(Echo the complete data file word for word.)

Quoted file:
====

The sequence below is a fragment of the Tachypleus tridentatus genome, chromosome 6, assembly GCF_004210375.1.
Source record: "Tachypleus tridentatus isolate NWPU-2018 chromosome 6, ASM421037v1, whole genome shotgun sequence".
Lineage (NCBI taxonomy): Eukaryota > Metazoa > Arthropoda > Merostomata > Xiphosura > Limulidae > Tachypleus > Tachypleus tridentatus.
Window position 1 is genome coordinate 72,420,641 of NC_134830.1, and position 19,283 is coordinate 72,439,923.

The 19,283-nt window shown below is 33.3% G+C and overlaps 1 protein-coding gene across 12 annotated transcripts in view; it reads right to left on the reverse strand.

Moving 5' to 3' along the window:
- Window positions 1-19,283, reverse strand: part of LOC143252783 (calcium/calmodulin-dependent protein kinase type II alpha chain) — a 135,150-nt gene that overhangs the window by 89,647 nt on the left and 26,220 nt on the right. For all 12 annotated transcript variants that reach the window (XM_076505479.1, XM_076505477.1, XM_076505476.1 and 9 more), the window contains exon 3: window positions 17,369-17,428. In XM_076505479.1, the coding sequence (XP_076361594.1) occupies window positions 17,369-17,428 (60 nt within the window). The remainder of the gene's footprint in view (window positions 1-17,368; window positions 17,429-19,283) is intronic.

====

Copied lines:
The sequence below is a fragment of the Tachypleus tridentatus genome, chromosome 6, assembly GCF_004210375.1.
Source record: "Tachypleus tridentatus isolate NWPU-2018 chromosome 6, ASM421037v1, whole genome shotgun sequence".
Lineage (NCBI taxonomy): Eukaryota > Metazoa > Arthropoda > Merostomata > Xiphosura > Limulidae > Tachypleus > Tachypleus tridentatus.
Window position 1 is genome coordinate 72,420,641 of NC_134830.1, and position 19,283 is coordinate 72,439,923.

The 19,283-nt window shown below is 33.3% G+C and overlaps 1 protein-coding gene across 12 annotated transcripts in view; it reads right to left on the reverse strand.

Moving 5' to 3' along the window:
- Window positions 1-19,283, reverse strand: part of LOC143252783 (calcium/calmodulin-dependent protein kinase type II alpha chain) — a 135,150-nt gene that overhangs the window by 89,647 nt on the left and 26,220 nt on the right. For all 12 annotated transcript variants that reach the window (XM_076505479.1, XM_076505477.1, XM_076505476.1 and 9 more), the window contains exon 3: window positions 17,369-17,428. In XM_076505479.1, the coding sequence (XP_076361594.1) occupies window positions 17,369-17,428 (60 nt within the window). The remainder of the gene's footprint in view (window positions 1-17,368; window positions 17,429-19,283) is intronic.